EARTH CITY, Mo. -- Here in St. Louis, legendary baseball player and hometown boy Yogi Berra once said "Half the game is 90 percent mental." For Rams kicker Greg Zuerlein, you can probably remove the word half and you have a good idea of what his philosophy on his job is.
"I mean, it’s all mental," Zuerlein said after a recent special teams practice. "I need to be better mentally. I think that’s the biggest thing for me is being sharper mentally, knowing if the conditions are not ideal or it’s not good, don’t worry about it. Just worry about kicking the ball and then if you do miss, everyone misses, let it go instead of dwelling on it. I can just tell you, sometimes I dwell on it too long and I need to let it go and focus on the next kick. So mentally that’s a big thing I’m going to try to work on going into this next season."
As kickers go, Zuerlein has been alternately dazzling and maddening in his first three NFL seasons.
As a rookie, he wowed with his ability to connect from 60-plus yards and subsequently was the subject of a lengthy discussion about whether his nickname should be "The Leg" or "Legatron."
But Zuerlein also has had his share of misfires, looking particularly vulnerable when field conditions aren't ideal. Zuerlein has missed five field goals inside of 40 yards in his first three seasons, with all of those misses coming on grass surfaces. He had his two worst games of 2014 on the grass at Kansas City and Washington.
In Kansas City, Zuerlein missed a 38-yard field goal and mis-hit a kickoff that led to a 99-yard return for a touchdown by Knile Davis. Against the Redskins, Zuerlein missed an extra point and field goal attempts of 28 and 38 yards. Before that, he'd never missed an extra point or a field goal inside of 30 yards.
The field conditions, especially on a notoriously sloppy track in Washington, surely had something to do with the misses, but Zuerlein openly acknowledges that he could and should do a better job of bouncing back after a miss.
"It’s more just being confident in yourself and your abilities instead of worrying about what happened or what the conditions are," Zuerlein said. "So that’s really what it’s all about. In warmups, if you aren’t hitting the ball well, having the confidence to know that when you go out there, you have the ability, you are going to do it, it will go in. Instead of being like ‘Oh, I don’t know, from this spot in warmups I wasn’t hitting the ball well.’ It’s going out and being like, ‘Yep, I’m going to do it, it’s going to happen, I’m going to make it.’ It’s all about having confidence."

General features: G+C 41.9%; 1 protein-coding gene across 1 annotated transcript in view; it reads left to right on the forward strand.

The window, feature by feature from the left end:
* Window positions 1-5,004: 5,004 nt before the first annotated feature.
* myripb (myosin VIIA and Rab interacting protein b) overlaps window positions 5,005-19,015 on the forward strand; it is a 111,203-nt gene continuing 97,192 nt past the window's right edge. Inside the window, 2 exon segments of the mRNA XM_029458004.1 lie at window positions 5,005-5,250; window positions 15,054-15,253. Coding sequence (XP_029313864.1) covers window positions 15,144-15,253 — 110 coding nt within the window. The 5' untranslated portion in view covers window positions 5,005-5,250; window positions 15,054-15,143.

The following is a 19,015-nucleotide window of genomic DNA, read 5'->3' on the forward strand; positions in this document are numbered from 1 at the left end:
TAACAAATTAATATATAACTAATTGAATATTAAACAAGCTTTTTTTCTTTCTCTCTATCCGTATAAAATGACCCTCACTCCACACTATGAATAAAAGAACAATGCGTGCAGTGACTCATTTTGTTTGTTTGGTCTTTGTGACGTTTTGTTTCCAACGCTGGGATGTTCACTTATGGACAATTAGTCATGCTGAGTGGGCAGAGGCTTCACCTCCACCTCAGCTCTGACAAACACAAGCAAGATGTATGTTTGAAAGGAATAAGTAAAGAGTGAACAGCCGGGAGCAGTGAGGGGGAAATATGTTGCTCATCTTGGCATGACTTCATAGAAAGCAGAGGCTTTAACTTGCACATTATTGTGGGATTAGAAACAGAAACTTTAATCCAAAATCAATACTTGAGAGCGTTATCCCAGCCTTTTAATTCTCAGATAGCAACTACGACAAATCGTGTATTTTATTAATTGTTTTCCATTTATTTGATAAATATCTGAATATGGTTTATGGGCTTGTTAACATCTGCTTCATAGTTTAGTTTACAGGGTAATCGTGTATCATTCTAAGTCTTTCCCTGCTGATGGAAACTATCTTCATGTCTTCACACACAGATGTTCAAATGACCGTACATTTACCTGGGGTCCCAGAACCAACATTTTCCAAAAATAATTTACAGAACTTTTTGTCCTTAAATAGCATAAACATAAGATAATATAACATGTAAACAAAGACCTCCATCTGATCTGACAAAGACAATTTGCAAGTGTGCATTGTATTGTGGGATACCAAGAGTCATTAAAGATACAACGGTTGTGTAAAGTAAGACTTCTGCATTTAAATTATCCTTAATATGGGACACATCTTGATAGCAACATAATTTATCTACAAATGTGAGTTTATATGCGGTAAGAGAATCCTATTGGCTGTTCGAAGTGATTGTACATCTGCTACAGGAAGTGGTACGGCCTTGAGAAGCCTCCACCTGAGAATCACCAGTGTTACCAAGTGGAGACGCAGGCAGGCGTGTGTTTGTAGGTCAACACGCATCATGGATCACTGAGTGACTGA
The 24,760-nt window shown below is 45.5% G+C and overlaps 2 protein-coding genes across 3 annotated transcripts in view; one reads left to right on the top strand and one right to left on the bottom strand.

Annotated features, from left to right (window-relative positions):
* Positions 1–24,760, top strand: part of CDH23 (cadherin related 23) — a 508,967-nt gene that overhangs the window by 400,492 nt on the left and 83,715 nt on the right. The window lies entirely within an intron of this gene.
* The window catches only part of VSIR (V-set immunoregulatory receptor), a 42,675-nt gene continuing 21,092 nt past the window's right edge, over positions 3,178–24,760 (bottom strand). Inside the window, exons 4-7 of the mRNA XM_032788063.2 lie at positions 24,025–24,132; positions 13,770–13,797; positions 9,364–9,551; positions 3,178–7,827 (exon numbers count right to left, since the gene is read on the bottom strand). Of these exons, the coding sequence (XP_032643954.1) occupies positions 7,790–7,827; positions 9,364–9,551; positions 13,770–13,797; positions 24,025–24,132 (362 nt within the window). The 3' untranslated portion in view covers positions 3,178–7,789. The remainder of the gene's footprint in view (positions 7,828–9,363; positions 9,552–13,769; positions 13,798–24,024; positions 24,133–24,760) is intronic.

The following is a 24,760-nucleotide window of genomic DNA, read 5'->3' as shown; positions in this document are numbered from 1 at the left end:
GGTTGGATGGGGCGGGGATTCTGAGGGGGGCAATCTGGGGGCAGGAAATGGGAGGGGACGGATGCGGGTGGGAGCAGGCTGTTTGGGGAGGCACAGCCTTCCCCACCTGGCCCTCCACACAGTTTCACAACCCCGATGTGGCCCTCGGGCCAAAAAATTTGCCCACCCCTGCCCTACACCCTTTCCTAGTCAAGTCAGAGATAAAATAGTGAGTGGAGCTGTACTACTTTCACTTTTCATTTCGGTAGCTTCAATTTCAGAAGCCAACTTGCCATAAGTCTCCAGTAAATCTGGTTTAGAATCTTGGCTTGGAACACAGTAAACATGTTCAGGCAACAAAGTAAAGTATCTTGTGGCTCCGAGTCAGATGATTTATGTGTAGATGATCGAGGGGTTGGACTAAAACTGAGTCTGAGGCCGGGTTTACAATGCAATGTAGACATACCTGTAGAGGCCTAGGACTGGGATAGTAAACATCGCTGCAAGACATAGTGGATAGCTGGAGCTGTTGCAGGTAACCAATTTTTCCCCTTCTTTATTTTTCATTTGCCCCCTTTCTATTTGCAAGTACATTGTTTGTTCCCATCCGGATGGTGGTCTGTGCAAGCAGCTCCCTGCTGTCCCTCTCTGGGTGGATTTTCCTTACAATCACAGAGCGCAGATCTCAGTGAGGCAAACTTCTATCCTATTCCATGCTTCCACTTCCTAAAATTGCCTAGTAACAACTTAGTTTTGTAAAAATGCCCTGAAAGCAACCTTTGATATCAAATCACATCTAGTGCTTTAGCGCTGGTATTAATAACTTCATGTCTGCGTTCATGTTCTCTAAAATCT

This offseason, Zuerlein has taken the steps he believes necessary to ensure that confidence is there when he needs it. He got away for a little bit and relaxed before coming back a bit earlier to resume kicking. He also spent more time in the weight room, looking to get a little bit stronger. When camp began, Zuerlein wanted to be able to fine tune his style rather than trying to play catchup.
"We kept it pretty limited for a couple of months until we got into April, we started to ramp it up," special teams coach John Fassel said. "We tweaked very little on their technique because I think they’re pretty darn good, so we didn’t mess with them too much. They’re going into their fourth year, so honing their steps, their drops, their feet. They’ll be better, too.”
How much better Zuerlein is could go a long way in determining his future with the club. With Zuerlein scheduled to be an unrestricted free agent after the season, the Rams have shown interest in bringing him back but might want to see how the season goes before finalizing anything.
For his part, Zuerlein seems well aware that if he produces, the contract issue will take care of itself.
"I haven’t thought anything about contracts," Zuerlein said. "I have to play well for that to even be a consideration. Really, all I’ve been focused on is kicking and just trying to put together a complete season. I’ve had good games and then I’ve had games that haven’t been so great. I don’t think I’ve really shown what my true abilities are in these three years. I feel I can play way better than I have. Really, that’s my goal: To try to put together a complete season and really show the coaching staff, myself, the fans, what I can do."